GTD
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David Simpson

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Re: Mic for Trumpet/Sax / DI for Keys
« Reply #3 on: November 03, 2015, 09:33:40 am »

I echo Bob's comments about advancing with the band to be certain of their needs. Perhaps they have mics and a DI to add to your list.

The SM58's would be ok for the horns. I would say use the 835's for vocals simply because you would have matching set. That is helpful for consistancy and with monitors. In reality, you could get away with the either on the horns.

Lots has been written here about DI's so be sure to do your homework. In general, you will probably want an active DI since you are looking to use it on acoustic guitar. Radial is great. I just got a few of their StageBug DI's, I love them as much as their bigger DI's. They come in at a very nice proice point and size too.

~Dave
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Stephen Kirby

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Re: Mic for Trumpet/Sax / DI for Keys
« Reply #4 on: November 03, 2015, 01:32:10 pm »

I would say use the 835's for vocals simply because you would have matching set. That is helpful for consistancy and with monitors. In reality, you could get away with the either on the horns.
+1  The Shures are a default but if you're mixing mics on vocals and only have one monitor mix, it will be easier to get it dialed in with one kind of mic.  Besides, I like the 835s unless you have a sharp soprano female vocalist.  Then the peak will cut a bit.  For an alto female they're fantastic.

For keyboard DIs the passive Radials are the way to go.  I have a stereo one I got for isolating laptops from dance troups but the two inputs are handy when someone has two keyboards and wants you to mix them (as opposed to keyboardists who manage their own rig and send you one signal).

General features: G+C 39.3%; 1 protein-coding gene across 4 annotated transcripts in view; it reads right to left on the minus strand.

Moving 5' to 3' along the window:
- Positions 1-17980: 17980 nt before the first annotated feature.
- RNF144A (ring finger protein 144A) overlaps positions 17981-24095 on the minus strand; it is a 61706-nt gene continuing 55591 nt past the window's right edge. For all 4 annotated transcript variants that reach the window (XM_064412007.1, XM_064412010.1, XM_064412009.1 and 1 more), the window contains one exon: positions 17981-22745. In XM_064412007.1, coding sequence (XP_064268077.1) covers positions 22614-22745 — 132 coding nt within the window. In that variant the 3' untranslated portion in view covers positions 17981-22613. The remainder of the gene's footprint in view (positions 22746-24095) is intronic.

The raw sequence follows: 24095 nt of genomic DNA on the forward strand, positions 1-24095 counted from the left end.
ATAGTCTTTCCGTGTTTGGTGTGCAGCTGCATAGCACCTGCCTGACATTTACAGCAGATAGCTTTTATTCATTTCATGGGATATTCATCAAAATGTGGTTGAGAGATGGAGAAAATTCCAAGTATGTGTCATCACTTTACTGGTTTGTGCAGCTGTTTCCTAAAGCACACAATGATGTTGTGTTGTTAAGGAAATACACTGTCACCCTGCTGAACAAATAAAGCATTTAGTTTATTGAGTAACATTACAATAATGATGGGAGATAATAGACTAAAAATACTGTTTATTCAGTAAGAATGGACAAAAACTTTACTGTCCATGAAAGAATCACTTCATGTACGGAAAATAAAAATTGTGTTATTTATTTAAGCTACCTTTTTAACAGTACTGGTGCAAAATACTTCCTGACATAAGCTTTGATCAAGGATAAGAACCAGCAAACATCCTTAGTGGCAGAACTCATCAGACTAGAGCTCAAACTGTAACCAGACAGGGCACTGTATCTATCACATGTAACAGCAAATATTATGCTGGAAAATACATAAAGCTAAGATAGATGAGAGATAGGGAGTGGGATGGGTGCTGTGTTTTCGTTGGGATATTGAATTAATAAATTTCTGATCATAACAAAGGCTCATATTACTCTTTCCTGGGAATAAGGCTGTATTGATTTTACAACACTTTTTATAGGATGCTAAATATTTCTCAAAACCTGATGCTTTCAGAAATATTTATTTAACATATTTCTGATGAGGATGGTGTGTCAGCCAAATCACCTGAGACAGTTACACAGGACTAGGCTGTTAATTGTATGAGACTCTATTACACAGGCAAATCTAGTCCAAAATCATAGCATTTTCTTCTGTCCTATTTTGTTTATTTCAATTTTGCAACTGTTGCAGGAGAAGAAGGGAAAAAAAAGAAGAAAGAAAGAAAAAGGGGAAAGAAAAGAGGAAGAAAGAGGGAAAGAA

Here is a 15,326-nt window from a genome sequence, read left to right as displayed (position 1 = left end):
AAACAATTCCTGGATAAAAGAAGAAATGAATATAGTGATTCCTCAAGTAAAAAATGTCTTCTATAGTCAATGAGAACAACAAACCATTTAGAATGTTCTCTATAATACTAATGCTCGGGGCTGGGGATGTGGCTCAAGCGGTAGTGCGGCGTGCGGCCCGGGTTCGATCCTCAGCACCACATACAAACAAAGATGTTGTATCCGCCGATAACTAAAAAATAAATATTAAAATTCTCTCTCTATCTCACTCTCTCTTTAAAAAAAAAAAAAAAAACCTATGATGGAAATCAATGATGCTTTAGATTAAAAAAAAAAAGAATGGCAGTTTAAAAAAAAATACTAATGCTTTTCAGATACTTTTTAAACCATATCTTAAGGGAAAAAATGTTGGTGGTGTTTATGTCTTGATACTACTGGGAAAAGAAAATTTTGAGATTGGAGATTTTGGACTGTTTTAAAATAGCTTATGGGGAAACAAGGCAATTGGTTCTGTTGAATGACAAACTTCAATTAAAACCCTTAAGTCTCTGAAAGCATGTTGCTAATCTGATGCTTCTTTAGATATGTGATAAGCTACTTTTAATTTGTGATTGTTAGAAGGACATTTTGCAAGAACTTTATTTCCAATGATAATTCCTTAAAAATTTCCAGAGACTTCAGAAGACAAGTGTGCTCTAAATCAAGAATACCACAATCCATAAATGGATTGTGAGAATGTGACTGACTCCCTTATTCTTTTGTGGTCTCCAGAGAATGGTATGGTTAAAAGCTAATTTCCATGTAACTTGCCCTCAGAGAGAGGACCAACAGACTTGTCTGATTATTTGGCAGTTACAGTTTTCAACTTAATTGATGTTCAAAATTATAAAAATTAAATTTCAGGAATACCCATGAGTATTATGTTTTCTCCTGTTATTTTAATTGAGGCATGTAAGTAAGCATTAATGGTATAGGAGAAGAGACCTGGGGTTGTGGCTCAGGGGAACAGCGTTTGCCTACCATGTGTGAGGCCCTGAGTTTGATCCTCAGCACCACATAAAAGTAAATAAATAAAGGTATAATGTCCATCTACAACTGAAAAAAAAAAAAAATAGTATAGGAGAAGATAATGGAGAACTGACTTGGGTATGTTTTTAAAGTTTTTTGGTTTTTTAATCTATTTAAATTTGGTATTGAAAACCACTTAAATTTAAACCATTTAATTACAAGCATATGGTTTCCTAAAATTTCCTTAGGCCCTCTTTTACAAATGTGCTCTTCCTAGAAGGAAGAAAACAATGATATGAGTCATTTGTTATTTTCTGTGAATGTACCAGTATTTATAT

An active or buffered DI will help with an acoustic guitar that has some sort of passive pick up like a soundhole or passive piezo.  The low end response is less important though compared to a bass or keyboard.  Acoustics get boomy and howl unless the low end is cut anyway.  I have a couple of ART active DIs that were cheap and sound fine.  I'll reserve the BSS for something important like the bass or a primary acoustic guitar in a quiet act where it's really critical to get as good a sound as possible.  For basic strumming, the ARTs are fine and have been totally reliable over the last 10 years.
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Callan Browne

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Re: Mic for Trumpet/Sax / DI for Keys
« Reply #5 on: November 03, 2015, 07:57:22 pm »

Great, thanks all for the input.

I'm trying to get information out of the band as we speak, but at the same time trying to also get prepared myself in case they don't have to much experience.

This is what they have said so far
Quote
We’ll need 1x DI for keys, 1x DI for bass, and 2 horn mics (1x trumpet and 1x Sax)

If I need to lead the blind because I'm the guy with the PA, then I want to at least start with an idea of what might work.
Hoping for the best - planning for the worst.
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Steven Eudaly

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Re: Mic for Trumpet/Sax / DI for Keys
« Reply #6 on: November 03, 2015, 08:14:53 pm »

Again, everything that's already been said is great advice. Using matching mics on the vocals is a plus. Radial DIs are sound great and are about as indestructible as they come. The little StageBug models are great for the price, and don't take up much space in the workbox.

In my opinion, if you've got the vox covered with the 835s, why not try the the 900s on the horns? Maybe 935 on the sax and the 945 on the trumpet.